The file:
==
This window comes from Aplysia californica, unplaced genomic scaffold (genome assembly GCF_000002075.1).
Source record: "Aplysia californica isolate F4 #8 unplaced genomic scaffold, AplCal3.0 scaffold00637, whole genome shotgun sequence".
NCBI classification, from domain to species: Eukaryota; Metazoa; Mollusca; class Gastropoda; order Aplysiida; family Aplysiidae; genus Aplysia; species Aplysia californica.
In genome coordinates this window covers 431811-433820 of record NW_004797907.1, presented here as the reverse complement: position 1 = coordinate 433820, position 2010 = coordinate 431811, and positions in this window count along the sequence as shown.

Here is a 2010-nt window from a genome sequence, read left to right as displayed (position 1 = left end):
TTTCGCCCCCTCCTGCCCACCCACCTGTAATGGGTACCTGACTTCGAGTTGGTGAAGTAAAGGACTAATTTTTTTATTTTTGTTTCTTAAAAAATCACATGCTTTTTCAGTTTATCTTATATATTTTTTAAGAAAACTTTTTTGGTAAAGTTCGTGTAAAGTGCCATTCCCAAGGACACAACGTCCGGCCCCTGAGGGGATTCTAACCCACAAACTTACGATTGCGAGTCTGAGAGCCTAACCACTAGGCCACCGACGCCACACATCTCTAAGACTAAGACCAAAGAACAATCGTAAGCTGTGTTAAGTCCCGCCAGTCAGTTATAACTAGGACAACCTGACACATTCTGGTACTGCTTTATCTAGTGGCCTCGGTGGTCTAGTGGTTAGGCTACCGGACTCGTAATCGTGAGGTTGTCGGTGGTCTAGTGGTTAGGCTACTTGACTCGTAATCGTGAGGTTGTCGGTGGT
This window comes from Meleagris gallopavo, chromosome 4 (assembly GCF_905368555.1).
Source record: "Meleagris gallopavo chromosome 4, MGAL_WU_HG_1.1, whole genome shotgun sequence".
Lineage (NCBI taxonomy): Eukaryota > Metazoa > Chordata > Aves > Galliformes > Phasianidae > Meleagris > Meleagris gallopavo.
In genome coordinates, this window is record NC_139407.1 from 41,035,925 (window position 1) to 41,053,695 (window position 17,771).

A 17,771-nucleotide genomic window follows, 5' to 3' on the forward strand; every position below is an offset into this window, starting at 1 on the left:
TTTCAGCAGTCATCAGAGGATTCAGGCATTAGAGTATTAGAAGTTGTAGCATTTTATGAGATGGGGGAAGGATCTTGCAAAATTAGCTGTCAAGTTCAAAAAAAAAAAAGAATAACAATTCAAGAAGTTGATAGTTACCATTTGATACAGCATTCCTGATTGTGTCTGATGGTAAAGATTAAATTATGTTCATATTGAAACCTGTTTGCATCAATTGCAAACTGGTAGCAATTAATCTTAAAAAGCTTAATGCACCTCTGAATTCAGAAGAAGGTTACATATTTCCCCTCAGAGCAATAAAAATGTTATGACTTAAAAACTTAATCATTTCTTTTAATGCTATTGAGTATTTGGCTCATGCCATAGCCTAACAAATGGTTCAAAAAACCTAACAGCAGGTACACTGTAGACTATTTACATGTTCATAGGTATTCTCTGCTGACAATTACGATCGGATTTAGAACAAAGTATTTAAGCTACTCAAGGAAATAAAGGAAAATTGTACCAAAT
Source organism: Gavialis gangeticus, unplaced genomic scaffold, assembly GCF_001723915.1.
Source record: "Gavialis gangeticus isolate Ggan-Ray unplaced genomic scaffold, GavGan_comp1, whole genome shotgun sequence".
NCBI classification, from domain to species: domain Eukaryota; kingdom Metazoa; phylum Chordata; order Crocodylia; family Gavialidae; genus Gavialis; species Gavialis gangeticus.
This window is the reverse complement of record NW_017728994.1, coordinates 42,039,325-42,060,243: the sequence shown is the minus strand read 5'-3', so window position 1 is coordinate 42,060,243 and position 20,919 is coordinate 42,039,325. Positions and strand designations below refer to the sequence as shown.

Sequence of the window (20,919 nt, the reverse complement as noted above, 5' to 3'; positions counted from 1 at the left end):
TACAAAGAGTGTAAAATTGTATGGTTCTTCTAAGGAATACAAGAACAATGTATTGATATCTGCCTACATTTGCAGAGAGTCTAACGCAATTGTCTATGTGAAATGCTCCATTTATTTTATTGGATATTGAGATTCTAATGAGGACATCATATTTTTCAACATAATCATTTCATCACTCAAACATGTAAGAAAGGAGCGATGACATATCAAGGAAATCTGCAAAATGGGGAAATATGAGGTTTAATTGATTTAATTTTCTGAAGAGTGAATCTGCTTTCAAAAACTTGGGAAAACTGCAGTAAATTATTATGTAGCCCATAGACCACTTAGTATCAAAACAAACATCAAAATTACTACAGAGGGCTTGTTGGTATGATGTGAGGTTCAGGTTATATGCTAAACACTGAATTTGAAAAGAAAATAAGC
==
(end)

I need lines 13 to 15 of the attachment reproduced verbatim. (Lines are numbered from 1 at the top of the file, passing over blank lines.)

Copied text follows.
Source organism: Gavialis gangeticus, unplaced genomic scaffold, assembly GCF_001723915.1.
Source record: "Gavialis gangeticus isolate Ggan-Ray unplaced genomic scaffold, GavGan_comp1, whole genome shotgun sequence".
NCBI classification, from domain to species: domain Eukaryota; kingdom Metazoa; phylum Chordata; order Crocodylia; family Gavialidae; genus Gavialis; species Gavialis gangeticus.